Of course, you don’t have to bring home a pre-made Thanksgiving dinner. You can also opt to dine out. Many restaurants offer Thanksgiving dinner meals, such as Bob Evans, Cracker Barrel, and Denny’s. Prices range from $10 to $20 a person, not including drinks and tipping. If you want the meal from one of these or other restaurants but would prefer to enjoy it at home, you can always get it to go. Doing so saves you money on drinks and tipping. And, the food is already fully cooked, so you just need to reheat it.

As you can see from the many pre-made Thanksgiving dinner options above, a home-cooked meal for a group of six to 10 can still be cheaper than most of the pre-made options. But, a home-cooked meal also means a lot more time spent shopping for food, prepping it and cooking in the kitchen. Consider these tips to save both time and money on your home-cooked Thanksgiving dinner.

Look for Turkey Sales

The turkey is always the most expensive part of the meal. Many supermarkets offer sales on turkeys before the holiday, so keep your eye out. Frozen turkeys are typically cheaper than fresh turkeys. You can also save money by purchasing just a turkey breast, as opposed to the whole turkey. But someone will have to give up on the enjoyment of biting down into those delicious wings and drumsticks! If you’re only cooking for a small group, such as three or four people, you might even be better off purchasing a large chicken or even a ham as opposed to a turkey. You’ll save a lot of money, and you won’t be stuck with a huge amount of turkey leftovers. Of course, if you have lots of plans for those leftovers, getting the turkey actually makes better use of your food budget.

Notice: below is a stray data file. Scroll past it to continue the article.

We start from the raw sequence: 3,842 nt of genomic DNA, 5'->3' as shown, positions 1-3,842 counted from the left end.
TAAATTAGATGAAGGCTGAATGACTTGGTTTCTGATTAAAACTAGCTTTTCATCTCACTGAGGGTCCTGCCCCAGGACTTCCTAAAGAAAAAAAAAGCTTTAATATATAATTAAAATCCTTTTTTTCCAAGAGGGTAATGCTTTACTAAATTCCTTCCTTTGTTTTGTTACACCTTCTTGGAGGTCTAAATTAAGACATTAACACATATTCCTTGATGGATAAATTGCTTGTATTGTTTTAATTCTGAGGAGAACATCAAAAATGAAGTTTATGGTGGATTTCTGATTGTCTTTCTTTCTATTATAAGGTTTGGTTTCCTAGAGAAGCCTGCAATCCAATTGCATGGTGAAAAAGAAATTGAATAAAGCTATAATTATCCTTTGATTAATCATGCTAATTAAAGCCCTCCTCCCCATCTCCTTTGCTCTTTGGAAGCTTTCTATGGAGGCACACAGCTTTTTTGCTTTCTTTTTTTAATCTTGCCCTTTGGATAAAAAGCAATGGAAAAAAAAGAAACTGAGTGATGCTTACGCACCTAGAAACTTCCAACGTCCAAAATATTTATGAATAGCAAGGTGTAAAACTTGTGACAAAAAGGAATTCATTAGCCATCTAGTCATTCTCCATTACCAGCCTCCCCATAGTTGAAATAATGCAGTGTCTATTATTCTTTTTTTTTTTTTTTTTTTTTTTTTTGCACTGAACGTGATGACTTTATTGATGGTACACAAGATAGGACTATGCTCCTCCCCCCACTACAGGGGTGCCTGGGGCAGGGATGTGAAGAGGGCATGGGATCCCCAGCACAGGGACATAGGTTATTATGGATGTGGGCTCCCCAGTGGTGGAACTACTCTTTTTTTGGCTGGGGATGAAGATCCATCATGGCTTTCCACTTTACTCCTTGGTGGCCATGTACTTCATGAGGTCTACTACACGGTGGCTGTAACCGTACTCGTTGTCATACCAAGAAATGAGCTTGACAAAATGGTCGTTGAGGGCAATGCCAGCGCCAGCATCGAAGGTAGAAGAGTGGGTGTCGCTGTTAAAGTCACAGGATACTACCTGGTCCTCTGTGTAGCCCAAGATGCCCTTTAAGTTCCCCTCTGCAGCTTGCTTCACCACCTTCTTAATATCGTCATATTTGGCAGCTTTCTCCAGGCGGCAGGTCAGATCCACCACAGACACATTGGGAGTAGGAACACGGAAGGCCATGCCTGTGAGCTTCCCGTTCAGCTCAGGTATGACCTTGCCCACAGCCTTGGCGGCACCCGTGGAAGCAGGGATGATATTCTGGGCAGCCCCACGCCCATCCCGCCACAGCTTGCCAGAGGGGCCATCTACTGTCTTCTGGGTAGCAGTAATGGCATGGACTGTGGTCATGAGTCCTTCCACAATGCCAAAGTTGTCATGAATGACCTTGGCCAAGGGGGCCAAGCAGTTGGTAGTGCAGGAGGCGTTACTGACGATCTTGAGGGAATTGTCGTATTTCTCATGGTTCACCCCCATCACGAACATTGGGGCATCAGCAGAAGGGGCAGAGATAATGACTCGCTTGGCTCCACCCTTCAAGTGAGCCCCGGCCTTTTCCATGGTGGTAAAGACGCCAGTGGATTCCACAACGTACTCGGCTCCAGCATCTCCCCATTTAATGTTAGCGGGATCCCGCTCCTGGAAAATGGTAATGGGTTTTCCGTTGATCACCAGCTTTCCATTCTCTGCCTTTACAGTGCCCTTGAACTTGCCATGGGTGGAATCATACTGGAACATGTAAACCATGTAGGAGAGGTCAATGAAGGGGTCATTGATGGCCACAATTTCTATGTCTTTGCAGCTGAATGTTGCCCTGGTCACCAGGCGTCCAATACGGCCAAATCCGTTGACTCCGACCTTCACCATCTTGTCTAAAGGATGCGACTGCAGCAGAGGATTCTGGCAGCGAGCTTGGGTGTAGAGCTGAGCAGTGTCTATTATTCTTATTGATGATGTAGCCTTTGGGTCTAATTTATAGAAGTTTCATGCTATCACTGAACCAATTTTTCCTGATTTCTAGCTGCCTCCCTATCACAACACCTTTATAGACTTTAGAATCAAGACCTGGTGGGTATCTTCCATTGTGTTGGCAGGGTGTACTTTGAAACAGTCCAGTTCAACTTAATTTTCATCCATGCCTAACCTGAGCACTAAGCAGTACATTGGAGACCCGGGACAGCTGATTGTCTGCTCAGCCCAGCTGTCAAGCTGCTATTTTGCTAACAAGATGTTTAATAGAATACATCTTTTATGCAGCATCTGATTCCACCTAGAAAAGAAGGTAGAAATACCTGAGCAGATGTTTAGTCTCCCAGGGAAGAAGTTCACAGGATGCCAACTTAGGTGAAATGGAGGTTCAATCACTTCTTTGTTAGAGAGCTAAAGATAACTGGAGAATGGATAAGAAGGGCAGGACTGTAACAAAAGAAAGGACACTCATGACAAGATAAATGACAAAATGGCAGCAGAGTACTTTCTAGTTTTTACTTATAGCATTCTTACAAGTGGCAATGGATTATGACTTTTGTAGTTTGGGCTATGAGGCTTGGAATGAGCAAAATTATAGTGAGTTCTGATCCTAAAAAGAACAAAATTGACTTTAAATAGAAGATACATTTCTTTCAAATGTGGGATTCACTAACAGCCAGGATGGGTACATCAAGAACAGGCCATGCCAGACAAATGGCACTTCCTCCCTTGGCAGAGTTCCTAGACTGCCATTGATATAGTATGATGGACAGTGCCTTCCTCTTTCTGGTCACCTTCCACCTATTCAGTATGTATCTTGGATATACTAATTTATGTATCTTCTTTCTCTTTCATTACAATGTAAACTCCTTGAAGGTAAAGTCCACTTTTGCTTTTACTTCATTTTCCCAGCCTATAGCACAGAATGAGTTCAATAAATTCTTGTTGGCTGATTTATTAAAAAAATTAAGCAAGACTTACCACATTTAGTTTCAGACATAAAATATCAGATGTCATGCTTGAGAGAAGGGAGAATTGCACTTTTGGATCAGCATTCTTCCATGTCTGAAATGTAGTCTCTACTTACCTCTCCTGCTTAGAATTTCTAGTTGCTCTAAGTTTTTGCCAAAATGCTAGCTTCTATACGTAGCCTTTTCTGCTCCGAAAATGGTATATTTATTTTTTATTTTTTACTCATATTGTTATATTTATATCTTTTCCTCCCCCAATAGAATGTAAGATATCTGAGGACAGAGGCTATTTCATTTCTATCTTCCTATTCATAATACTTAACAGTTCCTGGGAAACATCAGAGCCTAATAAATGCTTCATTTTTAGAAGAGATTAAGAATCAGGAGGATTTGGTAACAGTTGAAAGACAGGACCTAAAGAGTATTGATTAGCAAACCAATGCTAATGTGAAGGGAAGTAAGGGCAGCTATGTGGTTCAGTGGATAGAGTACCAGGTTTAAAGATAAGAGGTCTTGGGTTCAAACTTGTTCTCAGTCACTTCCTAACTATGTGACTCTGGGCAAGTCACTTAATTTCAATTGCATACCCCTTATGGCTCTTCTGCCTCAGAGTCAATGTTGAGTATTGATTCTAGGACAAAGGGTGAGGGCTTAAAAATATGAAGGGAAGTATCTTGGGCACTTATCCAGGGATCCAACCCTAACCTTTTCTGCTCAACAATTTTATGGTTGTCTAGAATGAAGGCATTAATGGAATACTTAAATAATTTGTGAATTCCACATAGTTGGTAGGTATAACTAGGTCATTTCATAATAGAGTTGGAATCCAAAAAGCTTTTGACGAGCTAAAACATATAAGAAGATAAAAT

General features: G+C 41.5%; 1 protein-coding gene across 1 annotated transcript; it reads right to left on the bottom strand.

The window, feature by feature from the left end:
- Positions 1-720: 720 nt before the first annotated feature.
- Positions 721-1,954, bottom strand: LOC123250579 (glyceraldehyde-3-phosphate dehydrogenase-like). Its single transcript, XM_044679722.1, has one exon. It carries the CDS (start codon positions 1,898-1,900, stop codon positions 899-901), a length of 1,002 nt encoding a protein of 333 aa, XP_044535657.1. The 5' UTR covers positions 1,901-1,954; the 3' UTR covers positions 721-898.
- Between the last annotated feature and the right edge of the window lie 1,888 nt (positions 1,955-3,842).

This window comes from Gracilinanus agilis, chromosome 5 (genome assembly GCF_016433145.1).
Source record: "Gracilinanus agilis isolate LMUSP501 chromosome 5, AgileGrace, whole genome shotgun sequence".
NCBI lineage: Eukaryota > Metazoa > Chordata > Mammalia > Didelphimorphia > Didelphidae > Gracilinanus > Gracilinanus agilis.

Look for Inexpensive Alternatives

Purchasing all the ingredients for a pumpkin pie can cost about $10. But you can usually find pre-made pumpkin pies for sale at many supermarkets for much cheaper. Other items, however, such as mashed potatoes, green bean casserole and stuffing, are cheaper to make on your own. Look for ingredients that are on sale and use coupons or store cards to increase your savings. You can also buy canned or frozen ingredients, which are usually significantly less expensive than fresh ingredients.

Delegate Dish Preparation

You don’t need to make all the food yourself. Ask others to contribute a dish to the Thanksgiving dinner. This not only relieves you of some of the burden in the kitchen, but of some of the cost as well. And, it’s pretty likely that everyone has a favorite holiday recipe they’d like to make and share.

Don’t Get What You Don’t Need

How many side dishes do you usually prepare just because they are a traditional part of Thanksgiving? Does anyone really want green bean casserole? Do you really need two or three types of pies for dessert? Don’t be afraid to eliminate a side dish or dessert if it isn’t something anyone is really craving. Because then not only are you just wasting money by making the dish, you’re also wasting food when you throw it out the next day.

About the Author

Scott Kessman

I possess a strong 20-year background in marketing, digital marketing, and advertising. However, writing has always been a true passion of mine, and after working in corporate offices for many years, I turned my passion for writing into a full-time job. As a contract content writer for the last 12 years, I can craft engaging and informative content about a wide variety of subjects. I have also written and published two fantasy novels and a collection of short stories.